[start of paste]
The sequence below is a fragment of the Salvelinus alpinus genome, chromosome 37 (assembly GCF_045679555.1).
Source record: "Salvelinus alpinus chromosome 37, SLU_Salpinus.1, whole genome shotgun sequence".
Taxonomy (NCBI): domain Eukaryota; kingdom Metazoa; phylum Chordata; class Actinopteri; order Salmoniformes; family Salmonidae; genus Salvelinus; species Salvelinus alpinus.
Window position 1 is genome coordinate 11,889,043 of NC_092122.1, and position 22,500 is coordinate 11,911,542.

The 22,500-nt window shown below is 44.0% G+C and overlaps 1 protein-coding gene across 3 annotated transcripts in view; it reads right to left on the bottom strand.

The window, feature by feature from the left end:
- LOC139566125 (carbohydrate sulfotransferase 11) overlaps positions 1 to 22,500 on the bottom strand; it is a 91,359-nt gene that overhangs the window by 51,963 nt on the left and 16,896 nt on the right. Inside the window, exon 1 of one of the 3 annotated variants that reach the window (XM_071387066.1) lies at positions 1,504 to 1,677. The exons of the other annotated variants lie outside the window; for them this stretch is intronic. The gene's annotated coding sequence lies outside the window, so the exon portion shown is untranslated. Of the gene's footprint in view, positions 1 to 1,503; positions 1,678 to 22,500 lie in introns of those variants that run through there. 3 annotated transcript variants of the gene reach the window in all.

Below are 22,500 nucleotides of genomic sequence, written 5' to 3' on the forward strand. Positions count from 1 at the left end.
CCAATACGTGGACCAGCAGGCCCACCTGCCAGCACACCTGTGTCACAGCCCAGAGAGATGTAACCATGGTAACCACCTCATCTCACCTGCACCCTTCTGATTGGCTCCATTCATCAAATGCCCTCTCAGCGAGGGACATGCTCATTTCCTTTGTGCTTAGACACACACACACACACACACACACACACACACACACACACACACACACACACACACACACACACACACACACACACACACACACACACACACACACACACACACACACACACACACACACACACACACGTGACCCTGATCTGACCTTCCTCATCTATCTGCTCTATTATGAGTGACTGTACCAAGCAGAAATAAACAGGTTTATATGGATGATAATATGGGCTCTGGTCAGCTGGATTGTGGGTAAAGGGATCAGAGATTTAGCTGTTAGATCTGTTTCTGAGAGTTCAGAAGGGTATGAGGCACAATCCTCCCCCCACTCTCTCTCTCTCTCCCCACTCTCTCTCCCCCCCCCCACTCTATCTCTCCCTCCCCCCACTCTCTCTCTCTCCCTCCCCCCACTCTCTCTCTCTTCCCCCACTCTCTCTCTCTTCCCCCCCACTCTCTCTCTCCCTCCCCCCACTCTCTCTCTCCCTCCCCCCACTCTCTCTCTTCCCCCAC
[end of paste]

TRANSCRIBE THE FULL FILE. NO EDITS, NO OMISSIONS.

The sequence below is a fragment of the Salvelinus alpinus genome, chromosome 37 (assembly GCF_045679555.1).
Source record: "Salvelinus alpinus chromosome 37, SLU_Salpinus.1, whole genome shotgun sequence".
Taxonomy (NCBI): domain Eukaryota; kingdom Metazoa; phylum Chordata; class Actinopteri; order Salmoniformes; family Salmonidae; genus Salvelinus; species Salvelinus alpinus.
Window position 1 is genome coordinate 11,889,043 of NC_092122.1, and position 22,500 is coordinate 11,911,542.

The 22,500-nt window shown below is 44.0% G+C and overlaps 1 protein-coding gene across 3 annotated transcripts in view; it reads right to left on the bottom strand.

The window, feature by feature from the left end:
- LOC139566125 (carbohydrate sulfotransferase 11) overlaps positions 1 to 22,500 on the bottom strand; it is a 91,359-nt gene that overhangs the window by 51,963 nt on the left and 16,896 nt on the right. Inside the window, exon 1 of one of the 3 annotated variants that reach the window (XM_071387066.1) lies at positions 1,504 to 1,677. The exons of the other annotated variants lie outside the window; for them this stretch is intronic. The gene's annotated coding sequence lies outside the window, so the exon portion shown is untranslated. Of the gene's footprint in view, positions 1 to 1,503; positions 1,678 to 22,500 lie in introns of those variants that run through there. 3 annotated transcript variants of the gene reach the window in all.

Below are 22,500 nucleotides of genomic sequence, written 5' to 3' on the forward strand. Positions count from 1 at the left end.
CCAATACGTGGACCAGCAGGCCCACCTGCCAGCACACCTGTGTCACAGCCCAGAGAGATGTAACCATGGTAACCACCTCATCTCACCTGCACCCTTCTGATTGGCTCCATTCATCAAATGCCCTCTCAGCGAGGGACATGCTCATTTCCTTTGTGCTTAGACACACACACACACACACACACACACACACACACACACACACACACACACACACACACACACACACACACACACACACACACACACACACACACACACACACACACACACACACACACACACACACACGTGACCCTGATCTGACCTTCCTCATCTATCTGCTCTATTATGAGTGACTGTACCAAGCAGAAATAAACAGGTTTATATGGATGATAATATGGGCTCTGGTCAGCTGGATTGTGGGTAAAGGGATCAGAGATTTAGCTGTTAGATCTGTTTCTGAGAGTTCAGAAGGGTATGAGGCACAATCCTCCCCCCACTCTCTCTCTCTCTCCCCACTCTCTCTCCCCCCCCCCACTCTATCTCTCCCTCCCCCCACTCTCTCTCTCTCCCTCCCCCCACTCTCTCTCTCTTCCCCCACTCTCTCTCTCTTCCCCCCCACTCTCTCTCTCCCTCCCCCCACTCTCTCTCTCCCTCCCCCCACTCTCTCTCTTCCCCCAC